76056
Australia's largest renovations forum

Hire the best painter and save up to 40%

Go

Repair gyprock after removing wallpaper

Results 1 to 14 of 14
  1. #1
    Novice
    Join Date
    Jul 2004
    Location
    Laurieton
    Posts
    22

    Default Repair gyprock after removing wallpaper

    I have just removed wallpaper from a gyprock wall using a steamer. Along the way some of the gyprock surface has torn off. Is there any particular filler that members recommend. For small jobs in the past I have used a tube of Polyfiller Skim Coat. This job has some large patches that would involve many tubes (this is a hallway). I suspect that I may not have done all the damage myself, and that it was done before this wallpaper went up. Hope someone can help.
    Bob

    "If a man is after money, he's money mad; if he keeps it, he's a capitalist; if he spends it, he's a playboy; if he doesn't get it, he's a never-do-well; if he doesn't try to get it, he lacks ambition. If he gets it without working for it; he's a parasite; and if he accumulates it after a life time of hard work, people call him a fool who never got anything out of life."
    - Vic Oliver

  2. #2
    Senior Member PlasterPro's Avatar
    Join Date
    Nov 2006
    Location
    Melbourne
    Posts
    274

    Default

    I would invest in a bag(10kgs) of base and skim coat over any marks ect.. 2 + coats would be an absolut minimum scrap back in between coats if needed ie and dags or high spots. then use your topping compond of choice in the same manner, folllowed by a light sand. be careful not to over fill with the base/ topping, it may be tempting to put a bit more on, but you will end up with lumps n bumb. in a hallway will always be a hard one as you have long walls ans generall light at one end
    I`m sure you`ll be fine, good luck


    reagrds

  3. #3
    Novice
    Join Date
    Jul 2004
    Location
    Laurieton
    Posts
    22

    Default

    Thanks for the feedback.
    Bob

    "If a man is after money, he's money mad; if he keeps it, he's a capitalist; if he spends it, he's a playboy; if he doesn't get it, he's a never-do-well; if he doesn't try to get it, he lacks ambition. If he gets it without working for it; he's a parasite; and if he accumulates it after a life time of hard work, people call him a fool who never got anything out of life."
    - Vic Oliver

  4. #4
    Oink! Oink! pawnhead's Avatar
    Join Date
    Apr 2005
    Location
    Sydney
    Age
    54
    Posts
    1,228

    Default

    You'll probably find that a 20kg bag of base-coat costs only pennies more than a 10kg bag (but then again, 20kg could be a lot more than you'd need), and you don't really have to worry about the top coat. Base is a little bit harder to sand, and it clogs up the paper quicker, but it still gives a good finish with two or three coats (with the final coat being scraped on, very thin and smooth). Just buy a few extra sheets of sandpaper, or sanding mesh. Or you could just use top-coat (it's all purpose) and forget about the base, but it takes much longer to dry between successive coats. Be careful when sanding top-coat though. It's very soft and you can easily sand it all off and end up with a hollow if you're too aggressive. As PlasterPro mentioned, use your broad-knife to scrape off any dags before applying successive coats.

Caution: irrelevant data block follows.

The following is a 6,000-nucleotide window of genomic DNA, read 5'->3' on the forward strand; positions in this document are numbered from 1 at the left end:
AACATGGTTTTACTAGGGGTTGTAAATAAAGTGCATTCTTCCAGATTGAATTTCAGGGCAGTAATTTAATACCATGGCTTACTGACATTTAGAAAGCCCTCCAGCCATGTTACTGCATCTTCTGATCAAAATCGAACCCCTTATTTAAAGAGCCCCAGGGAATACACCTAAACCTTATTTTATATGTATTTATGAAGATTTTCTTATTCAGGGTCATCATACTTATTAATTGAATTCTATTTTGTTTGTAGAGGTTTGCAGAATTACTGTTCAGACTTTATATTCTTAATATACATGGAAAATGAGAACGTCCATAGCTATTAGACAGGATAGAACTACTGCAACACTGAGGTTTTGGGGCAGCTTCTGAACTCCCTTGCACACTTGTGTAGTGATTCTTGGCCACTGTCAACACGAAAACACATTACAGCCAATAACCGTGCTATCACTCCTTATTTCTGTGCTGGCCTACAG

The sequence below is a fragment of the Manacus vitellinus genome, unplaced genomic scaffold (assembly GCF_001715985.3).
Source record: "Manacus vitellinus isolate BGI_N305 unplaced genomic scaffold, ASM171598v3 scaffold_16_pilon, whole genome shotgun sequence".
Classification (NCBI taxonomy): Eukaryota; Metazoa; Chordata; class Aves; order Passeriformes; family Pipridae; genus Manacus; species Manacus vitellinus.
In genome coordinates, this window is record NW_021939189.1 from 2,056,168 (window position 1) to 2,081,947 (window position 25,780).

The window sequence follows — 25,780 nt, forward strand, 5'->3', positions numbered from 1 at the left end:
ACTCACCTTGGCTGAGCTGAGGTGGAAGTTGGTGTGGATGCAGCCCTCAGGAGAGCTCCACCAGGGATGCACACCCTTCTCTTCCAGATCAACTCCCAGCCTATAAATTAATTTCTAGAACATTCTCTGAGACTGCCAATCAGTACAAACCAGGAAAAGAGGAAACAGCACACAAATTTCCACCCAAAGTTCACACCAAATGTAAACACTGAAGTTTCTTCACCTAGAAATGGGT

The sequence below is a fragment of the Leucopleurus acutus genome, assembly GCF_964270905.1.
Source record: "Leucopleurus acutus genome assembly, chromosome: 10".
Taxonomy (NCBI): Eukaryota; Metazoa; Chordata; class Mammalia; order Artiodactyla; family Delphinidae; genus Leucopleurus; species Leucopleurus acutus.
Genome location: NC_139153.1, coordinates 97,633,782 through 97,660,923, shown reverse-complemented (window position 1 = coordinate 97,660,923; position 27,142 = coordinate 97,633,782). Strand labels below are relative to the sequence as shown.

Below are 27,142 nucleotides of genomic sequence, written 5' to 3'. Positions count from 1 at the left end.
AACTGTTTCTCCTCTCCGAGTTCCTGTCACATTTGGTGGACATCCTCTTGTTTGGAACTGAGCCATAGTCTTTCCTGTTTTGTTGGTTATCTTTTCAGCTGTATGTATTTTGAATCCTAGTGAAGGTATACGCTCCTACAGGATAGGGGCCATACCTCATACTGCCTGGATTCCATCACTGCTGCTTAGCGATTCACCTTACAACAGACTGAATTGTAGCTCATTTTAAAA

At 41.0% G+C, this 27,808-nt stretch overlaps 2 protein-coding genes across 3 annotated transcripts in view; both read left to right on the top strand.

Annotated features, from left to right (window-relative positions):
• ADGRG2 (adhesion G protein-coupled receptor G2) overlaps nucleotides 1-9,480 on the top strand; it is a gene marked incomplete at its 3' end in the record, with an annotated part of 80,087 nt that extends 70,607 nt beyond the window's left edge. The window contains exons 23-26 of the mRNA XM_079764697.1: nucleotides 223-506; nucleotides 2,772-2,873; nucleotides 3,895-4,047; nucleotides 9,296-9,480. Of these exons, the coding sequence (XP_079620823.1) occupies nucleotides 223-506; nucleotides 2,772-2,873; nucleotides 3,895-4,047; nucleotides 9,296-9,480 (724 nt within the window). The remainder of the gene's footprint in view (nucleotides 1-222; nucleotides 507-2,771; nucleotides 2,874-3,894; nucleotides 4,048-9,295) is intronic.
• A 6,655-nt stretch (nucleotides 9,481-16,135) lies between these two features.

Use a cheap plastic broad-knife to apply, and a cheap hand sander is a good investment (or use a flat block of wood, about 100mm X 300mm, wrap the sandpaper around it and screw it down tight on top. You can screw a smaller block on top for a handle if you want). Don't just use a piece of sandpaper with your hand, or you'll dig depressions in the wall. Use a circular motion over a wide area when sanding, to get the best and flattest result. The handles of the cheap plastic broad-knives sometimes break if you apply too much pressure. They can be easily repaired by screwing two short bits of 2 x 1 together, with the blade in between. You can make a plaster hawk to carry your mortar, out of a piece of plasterboard or plywood with a timber block screwed in the middle for a handle.

    When you think you're ready to paint, run your hand back and forth, and up and down over the wall, and you'll be able to sense any bumps or irregularities that don't normally show up before you paint. Mark a circle around the low spots with a pencil so you know where to fill. Don't use a pen because ink will keep bleeding through successive paint layers.
    Cheers, John

    Short Stack (my son's band)


  5. #5
    Senior Member PlasterPro's Avatar
    Join Date
    Nov 2006
    Location
    Melbourne
    Posts
    274

    Default

    good advise,with an answer like that you could give Rod a run for his money

  6. #6
    Oink! Oink! pawnhead's Avatar
    Join Date
    Apr 2005
    Location
    Sydney
    Age
    54
    Posts
    1,228

    Default

    Thanks for that PlasterPro.

    I might just add one more tip for a perfect job if you're fussy;
    Before you even start, get a straight edge and check the wall. A 3' level will do. If the studs are bowy, then the whole wall may be wavy, and there may be depressions of 10mm or more in the length of the level. A wall light, or sunlight hitting the wall at the right angle, and you'll notice how bad the wall is when there's paint on it.